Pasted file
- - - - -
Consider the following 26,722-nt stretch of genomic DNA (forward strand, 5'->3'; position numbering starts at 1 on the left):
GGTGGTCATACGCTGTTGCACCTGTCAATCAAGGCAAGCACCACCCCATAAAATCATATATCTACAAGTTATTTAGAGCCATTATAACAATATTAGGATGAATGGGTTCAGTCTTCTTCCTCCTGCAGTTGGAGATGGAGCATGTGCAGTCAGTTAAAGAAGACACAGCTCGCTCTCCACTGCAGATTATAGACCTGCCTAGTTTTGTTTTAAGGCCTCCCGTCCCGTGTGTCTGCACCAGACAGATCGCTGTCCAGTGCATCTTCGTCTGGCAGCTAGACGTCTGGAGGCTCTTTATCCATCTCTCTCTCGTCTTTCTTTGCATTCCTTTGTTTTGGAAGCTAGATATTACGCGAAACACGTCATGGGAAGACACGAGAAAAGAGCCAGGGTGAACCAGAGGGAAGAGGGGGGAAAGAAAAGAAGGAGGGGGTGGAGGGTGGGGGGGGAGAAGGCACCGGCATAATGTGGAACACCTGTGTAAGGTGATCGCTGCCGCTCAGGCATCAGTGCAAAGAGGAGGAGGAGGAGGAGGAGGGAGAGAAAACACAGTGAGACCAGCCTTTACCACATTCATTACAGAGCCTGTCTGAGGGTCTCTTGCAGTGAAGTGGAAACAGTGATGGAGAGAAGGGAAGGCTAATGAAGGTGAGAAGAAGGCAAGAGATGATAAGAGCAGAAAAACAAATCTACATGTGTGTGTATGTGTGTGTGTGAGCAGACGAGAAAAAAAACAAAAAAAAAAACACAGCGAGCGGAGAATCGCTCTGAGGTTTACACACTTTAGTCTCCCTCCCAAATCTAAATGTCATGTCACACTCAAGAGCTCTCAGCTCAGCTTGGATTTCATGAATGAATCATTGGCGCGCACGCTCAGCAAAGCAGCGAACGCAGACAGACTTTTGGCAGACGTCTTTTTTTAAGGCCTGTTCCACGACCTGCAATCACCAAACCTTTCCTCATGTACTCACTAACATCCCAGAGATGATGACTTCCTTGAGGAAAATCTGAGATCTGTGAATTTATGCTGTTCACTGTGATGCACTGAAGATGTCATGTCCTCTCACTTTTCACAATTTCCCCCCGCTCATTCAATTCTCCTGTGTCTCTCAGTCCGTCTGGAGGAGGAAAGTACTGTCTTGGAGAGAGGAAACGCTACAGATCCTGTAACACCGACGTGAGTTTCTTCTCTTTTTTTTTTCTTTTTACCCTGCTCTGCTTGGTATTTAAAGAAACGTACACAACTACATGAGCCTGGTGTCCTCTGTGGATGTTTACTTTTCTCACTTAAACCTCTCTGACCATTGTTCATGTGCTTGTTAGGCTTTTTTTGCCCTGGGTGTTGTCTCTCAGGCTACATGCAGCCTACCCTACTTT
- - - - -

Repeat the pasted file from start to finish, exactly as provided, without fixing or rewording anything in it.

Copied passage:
Consider the following 26,722-nt stretch of genomic DNA (forward strand, 5'->3'; position numbering starts at 1 on the left):
GGTGGTCATACGCTGTTGCACCTGTCAATCAAGGCAAGCACCACCCCATAAAATCATATATCTACAAGTTATTTAGAGCCATTATAACAATATTAGGATGAATGGGTTCAGTCTTCTTCCTCCTGCAGTTGGAGATGGAGCATGTGCAGTCAGTTAAAGAAGACACAGCTCGCTCTCCACTGCAGATTATAGACCTGCCTAGTTTTGTTTTAAGGCCTCCCGTCCCGTGTGTCTGCACCAGACAGATCGCTGTCCAGTGCATCTTCGTCTGGCAGCTAGACGTCTGGAGGCTCTTTATCCATCTCTCTCTCGTCTTTCTTTGCATTCCTTTGTTTTGGAAGCTAGATATTACGCGAAACACGTCATGGGAAGACACGAGAAAAGAGCCAGGGTGAACCAGAGGGAAGAGGGGGGAAAGAAAAGAAGGAGGGGGTGGAGGGTGGGGGGGGAGAAGGCACCGGCATAATGTGGAACACCTGTGTAAGGTGATCGCTGCCGCTCAGGCATCAGTGCAAAGAGGAGGAGGAGGAGGAGGAGGGAGAGAAAACACAGTGAGACCAGCCTTTACCACATTCATTACAGAGCCTGTCTGAGGGTCTCTTGCAGTGAAGTGGAAACAGTGATGGAGAGAAGGGAAGGCTAATGAAGGTGAGAAGAAGGCAAGAGATGATAAGAGCAGAAAAACAAATCTACATGTGTGTGTATGTGTGTGTGTGAGCAGACGAGAAAAAAAACAAAAAAAAAAACACAGCGAGCGGAGAATCGCTCTGAGGTTTACACACTTTAGTCTCCCTCCCAAATCTAAATGTCATGTCACACTCAAGAGCTCTCAGCTCAGCTTGGATTTCATGAATGAATCATTGGCGCGCACGCTCAGCAAAGCAGCGAACGCAGACAGACTTTTGGCAGACGTCTTTTTTTAAGGCCTGTTCCACGACCTGCAATCACCAAACCTTTCCTCATGTACTCACTAACATCCCAGAGATGATGACTTCCTTGAGGAAAATCTGAGATCTGTGAATTTATGCTGTTCACTGTGATGCACTGAAGATGTCATGTCCTCTCACTTTTCACAATTTCCCCCCGCTCATTCAATTCTCCTGTGTCTCTCAGTCCGTCTGGAGGAGGAAAGTACTGTCTTGGAGAGAGGAAACGCTACAGATCCTGTAACACCGACGTGAGTTTCTTCTCTTTTTTTTTTCTTTTTACCCTGCTCTGCTTGGTATTTAAAGAAACGTACACAACTACATGAGCCTGGTGTCCTCTGTGGATGTTTACTTTTCTCACTTAAACCTCTCTGACCATTGTTCATGTGCTTGTTAGGCTTTTTTTGCCCTGGGTGTTGTCTCTCAGGCTACATGCAGCCTACCCTACTTT